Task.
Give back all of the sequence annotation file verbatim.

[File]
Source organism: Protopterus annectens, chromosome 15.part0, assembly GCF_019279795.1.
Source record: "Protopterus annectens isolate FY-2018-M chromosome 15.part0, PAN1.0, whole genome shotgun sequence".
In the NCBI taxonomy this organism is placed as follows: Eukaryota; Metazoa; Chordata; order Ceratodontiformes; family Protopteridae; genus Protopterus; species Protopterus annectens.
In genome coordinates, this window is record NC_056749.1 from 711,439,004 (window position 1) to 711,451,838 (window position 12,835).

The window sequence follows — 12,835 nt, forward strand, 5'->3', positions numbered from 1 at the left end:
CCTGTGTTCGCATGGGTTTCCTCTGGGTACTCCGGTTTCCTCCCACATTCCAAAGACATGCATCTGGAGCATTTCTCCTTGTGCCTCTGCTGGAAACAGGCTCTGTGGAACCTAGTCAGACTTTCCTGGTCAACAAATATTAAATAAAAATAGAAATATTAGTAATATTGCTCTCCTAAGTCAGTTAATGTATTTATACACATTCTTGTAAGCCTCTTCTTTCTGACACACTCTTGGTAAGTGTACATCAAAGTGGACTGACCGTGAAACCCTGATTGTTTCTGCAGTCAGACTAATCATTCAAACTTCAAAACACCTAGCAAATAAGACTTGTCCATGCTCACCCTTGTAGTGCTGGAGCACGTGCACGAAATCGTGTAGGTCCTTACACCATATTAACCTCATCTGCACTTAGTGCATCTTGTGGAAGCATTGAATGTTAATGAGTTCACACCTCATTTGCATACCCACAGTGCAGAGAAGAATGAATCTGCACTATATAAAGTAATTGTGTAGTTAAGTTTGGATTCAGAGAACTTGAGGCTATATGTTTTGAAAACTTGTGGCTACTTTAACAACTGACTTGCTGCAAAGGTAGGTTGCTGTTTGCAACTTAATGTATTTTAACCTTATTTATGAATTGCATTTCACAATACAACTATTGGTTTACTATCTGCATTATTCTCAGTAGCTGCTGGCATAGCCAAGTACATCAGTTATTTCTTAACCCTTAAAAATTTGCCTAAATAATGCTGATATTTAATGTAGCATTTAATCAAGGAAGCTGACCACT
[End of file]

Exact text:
Source organism: Protopterus annectens, chromosome 15.part0, assembly GCF_019279795.1.
Source record: "Protopterus annectens isolate FY-2018-M chromosome 15.part0, PAN1.0, whole genome shotgun sequence".
In the NCBI taxonomy this organism is placed as follows: Eukaryota; Metazoa; Chordata; order Ceratodontiformes; family Protopteridae; genus Protopterus; species Protopterus annectens.
In genome coordinates, this window is record NC_056749.1 from 711,439,004 (window position 1) to 711,451,838 (window position 12,835).

The window sequence follows — 12,835 nt, forward strand, 5'->3', positions numbered from 1 at the left end:
CCTGTGTTCGCATGGGTTTCCTCTGGGTACTCCGGTTTCCTCCCACATTCCAAAGACATGCATCTGGAGCATTTCTCCTTGTGCCTCTGCTGGAAACAGGCTCTGTGGAACCTAGTCAGACTTTCCTGGTCAACAAATATTAAATAAAAATAGAAATATTAGTAATATTGCTCTCCTAAGTCAGTTAATGTATTTATACACATTCTTGTAAGCCTCTTCTTTCTGACACACTCTTGGTAAGTGTACATCAAAGTGGACTGACCGTGAAACCCTGATTGTTTCTGCAGTCAGACTAATCATTCAAACTTCAAAACACCTAGCAAATAAGACTTGTCCATGCTCACCCTTGTAGTGCTGGAGCACGTGCACGAAATCGTGTAGGTCCTTACACCATATTAACCTCATCTGCACTTAGTGCATCTTGTGGAAGCATTGAATGTTAATGAGTTCACACCTCATTTGCATACCCACAGTGCAGAGAAGAATGAATCTGCACTATATAAAGTAATTGTGTAGTTAAGTTTGGATTCAGAGAACTTGAGGCTATATGTTTTGAAAACTTGTGGCTACTTTAACAACTGACTTGCTGCAAAGGTAGGTTGCTGTTTGCAACTTAATGTATTTTAACCTTATTTATGAATTGCATTTCACAATACAACTATTGGTTTACTATCTGCATTATTCTCAGTAGCTGCTGGCATAGCCAAGTACATCAGTTATTTCTTAACCCTTAAAAATTTGCCTAAATAATGCTGATATTTAATGTAGCATTTAATCAAGGAAGCTGACCACT